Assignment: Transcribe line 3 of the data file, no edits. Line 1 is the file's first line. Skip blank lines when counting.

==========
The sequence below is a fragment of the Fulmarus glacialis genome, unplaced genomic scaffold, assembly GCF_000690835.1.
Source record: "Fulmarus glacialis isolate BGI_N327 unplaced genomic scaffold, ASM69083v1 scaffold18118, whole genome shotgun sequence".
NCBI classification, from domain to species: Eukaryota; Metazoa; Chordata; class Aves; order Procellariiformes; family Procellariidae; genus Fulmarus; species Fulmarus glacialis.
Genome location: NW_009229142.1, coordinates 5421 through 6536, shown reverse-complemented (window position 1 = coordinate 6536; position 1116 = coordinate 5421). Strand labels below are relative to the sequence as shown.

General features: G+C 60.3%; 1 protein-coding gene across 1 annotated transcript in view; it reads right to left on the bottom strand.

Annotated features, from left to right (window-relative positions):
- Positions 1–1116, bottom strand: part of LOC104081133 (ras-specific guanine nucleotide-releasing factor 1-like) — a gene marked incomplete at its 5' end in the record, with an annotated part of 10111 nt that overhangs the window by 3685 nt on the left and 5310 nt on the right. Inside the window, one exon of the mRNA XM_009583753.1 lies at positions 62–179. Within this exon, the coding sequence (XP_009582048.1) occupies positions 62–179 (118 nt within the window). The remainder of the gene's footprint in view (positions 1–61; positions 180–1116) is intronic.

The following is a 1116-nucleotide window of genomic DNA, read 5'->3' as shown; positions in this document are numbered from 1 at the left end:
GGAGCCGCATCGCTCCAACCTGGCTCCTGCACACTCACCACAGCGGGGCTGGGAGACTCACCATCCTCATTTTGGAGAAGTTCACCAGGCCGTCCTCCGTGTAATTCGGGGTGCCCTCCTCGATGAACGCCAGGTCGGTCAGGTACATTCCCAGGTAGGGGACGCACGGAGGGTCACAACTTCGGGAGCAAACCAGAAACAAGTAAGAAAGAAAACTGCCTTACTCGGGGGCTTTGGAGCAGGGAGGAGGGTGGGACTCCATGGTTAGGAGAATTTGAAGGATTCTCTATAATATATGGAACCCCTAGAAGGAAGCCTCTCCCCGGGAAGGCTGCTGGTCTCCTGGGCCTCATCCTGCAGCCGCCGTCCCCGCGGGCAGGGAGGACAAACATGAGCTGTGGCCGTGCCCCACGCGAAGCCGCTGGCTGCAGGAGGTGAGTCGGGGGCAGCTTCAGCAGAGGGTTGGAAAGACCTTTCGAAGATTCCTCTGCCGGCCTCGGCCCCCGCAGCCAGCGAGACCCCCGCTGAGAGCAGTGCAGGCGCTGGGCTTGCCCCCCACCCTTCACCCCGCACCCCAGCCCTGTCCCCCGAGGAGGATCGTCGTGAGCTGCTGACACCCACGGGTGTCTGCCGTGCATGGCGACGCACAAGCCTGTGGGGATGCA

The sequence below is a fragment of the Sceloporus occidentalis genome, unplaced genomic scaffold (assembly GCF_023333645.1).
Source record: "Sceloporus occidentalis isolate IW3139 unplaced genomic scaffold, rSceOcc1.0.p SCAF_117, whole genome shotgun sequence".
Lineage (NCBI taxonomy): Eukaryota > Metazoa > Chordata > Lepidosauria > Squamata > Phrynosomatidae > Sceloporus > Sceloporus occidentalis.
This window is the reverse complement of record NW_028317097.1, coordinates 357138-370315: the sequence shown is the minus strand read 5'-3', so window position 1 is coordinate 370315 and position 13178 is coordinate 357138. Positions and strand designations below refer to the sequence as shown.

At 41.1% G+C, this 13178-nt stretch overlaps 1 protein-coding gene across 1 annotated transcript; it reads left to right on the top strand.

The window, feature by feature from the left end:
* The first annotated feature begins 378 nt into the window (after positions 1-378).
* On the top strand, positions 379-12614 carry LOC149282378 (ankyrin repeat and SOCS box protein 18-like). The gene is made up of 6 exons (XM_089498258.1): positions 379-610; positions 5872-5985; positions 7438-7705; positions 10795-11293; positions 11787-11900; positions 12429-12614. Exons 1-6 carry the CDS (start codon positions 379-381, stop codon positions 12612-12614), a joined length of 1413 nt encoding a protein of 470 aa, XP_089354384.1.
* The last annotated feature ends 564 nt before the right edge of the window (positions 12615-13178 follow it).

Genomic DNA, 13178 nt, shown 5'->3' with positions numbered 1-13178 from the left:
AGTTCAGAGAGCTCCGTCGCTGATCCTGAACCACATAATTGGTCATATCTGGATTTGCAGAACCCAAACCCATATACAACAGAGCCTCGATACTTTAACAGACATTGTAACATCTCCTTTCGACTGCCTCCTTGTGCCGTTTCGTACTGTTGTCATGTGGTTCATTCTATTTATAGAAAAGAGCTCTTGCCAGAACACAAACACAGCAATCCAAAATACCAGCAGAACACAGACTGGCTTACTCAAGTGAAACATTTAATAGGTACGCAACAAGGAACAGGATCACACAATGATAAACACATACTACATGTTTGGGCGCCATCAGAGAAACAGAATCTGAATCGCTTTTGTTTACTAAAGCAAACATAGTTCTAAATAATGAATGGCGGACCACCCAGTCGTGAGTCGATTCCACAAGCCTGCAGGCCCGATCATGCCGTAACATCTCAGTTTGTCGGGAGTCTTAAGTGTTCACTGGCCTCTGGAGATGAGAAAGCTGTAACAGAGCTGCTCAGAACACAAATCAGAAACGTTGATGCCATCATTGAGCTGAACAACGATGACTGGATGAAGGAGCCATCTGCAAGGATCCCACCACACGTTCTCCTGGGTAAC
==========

NCBI classification, from domain to species: Eukaryota; Metazoa; Chordata; class Aves; order Procellariiformes; family Procellariidae; genus Fulmarus; species Fulmarus glacialis.